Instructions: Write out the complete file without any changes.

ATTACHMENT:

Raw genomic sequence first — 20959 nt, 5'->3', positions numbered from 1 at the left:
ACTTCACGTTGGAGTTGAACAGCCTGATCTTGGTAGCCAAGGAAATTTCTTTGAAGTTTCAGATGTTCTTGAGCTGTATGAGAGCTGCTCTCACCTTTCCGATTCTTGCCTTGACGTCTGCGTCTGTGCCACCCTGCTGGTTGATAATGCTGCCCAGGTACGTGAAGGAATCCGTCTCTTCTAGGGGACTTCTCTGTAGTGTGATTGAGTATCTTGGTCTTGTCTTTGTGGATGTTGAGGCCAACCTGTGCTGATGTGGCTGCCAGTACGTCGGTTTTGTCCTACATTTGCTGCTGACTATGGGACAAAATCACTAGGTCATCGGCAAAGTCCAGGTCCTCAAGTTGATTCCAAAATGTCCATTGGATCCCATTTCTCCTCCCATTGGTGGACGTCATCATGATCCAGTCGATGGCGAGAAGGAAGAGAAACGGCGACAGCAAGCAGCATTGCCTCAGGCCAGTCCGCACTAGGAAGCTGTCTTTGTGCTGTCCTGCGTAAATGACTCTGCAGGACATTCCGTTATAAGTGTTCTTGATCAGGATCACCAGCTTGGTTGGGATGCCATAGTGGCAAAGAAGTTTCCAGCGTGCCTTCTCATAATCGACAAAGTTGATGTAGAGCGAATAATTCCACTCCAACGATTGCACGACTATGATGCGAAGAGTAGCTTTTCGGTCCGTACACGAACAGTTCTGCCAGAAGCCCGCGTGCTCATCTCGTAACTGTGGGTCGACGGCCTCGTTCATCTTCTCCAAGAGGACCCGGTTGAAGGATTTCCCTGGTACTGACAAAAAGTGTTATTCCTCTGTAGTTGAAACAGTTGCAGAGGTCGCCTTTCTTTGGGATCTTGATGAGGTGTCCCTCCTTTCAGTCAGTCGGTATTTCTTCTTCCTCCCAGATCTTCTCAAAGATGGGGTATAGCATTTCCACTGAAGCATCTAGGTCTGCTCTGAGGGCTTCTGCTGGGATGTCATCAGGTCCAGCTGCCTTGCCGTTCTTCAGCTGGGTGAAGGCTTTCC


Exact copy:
Raw genomic sequence first — 20959 nt, 5'->3', positions numbered from 1 at the left:
ACTTCACGTTGGAGTTGAACAGCCTGATCTTGGTAGCCAAGGAAATTTCTTTGAAGTTTCAGATGTTCTTGAGCTGTATGAGAGCTGCTCTCACCTTTCCGATTCTTGCCTTGACGTCTGCGTCTGTGCCACCCTGCTGGTTGATAATGCTGCCCAGGTACGTGAAGGAATCCGTCTCTTCTAGGGGACTTCTCTGTAGTGTGATTGAGTATCTTGGTCTTGTCTTTGTGGATGTTGAGGCCAACCTGTGCTGATGTGGCTGCCAGTACGTCGGTTTTGTCCTACATTTGCTGCTGACTATGGGACAAAATCACTAGGTCATCGGCAAAGTCCAGGTCCTCAAGTTGATTCCAAAATGTCCATTGGATCCCATTTCTCCTCCCATTGGTGGACGTCATCATGATCCAGTCGATGGCGAGAAGGAAGAGAAACGGCGACAGCAAGCAGCATTGCCTCAGGCCAGTCCGCACTAGGAAGCTGTCTTTGTGCTGTCCTGCGTAAATGACTCTGCAGGACATTCCGTTATAAGTGTTCTTGATCAGGATCACCAGCTTGGTTGGGATGCCATAGTGGCAAAGAAGTTTCCAGCGTGCCTTCTCATAATCGACAAAGTTGATGTAGAGCGAATAATTCCACTCCAACGATTGCACGACTATGATGCGAAGAGTAGCTTTTCGGTCCGTACACGAACAGTTCTGCCAGAAGCCCGCGTGCTCATCTCGTAACTGTGGGTCGACGGCCTCGTTCATCTTCTCCAAGAGGACCCGGTTGAAGGATTTCCCTGGTACTGACAAAAAGTGTTATTCCTCTGTAGTTGAAACAGTTGCAGAGGTCGCCTTTCTTTGGGATCTTGATGAGGTGTCCCTCCTTTCAGTCAGTCGGTATTTCTTCTTCCTCCCAGATCTTCTCAAAGATGGGGTATAGCATTTCCACTGAAGCATCTAGGTCTGCTCTGAGGGCTTCTGCTGGGATGTCATCAGGTCCAGCTGCCTTGCCGTTCTTCAGCTGGGTGAAGGCTTTCC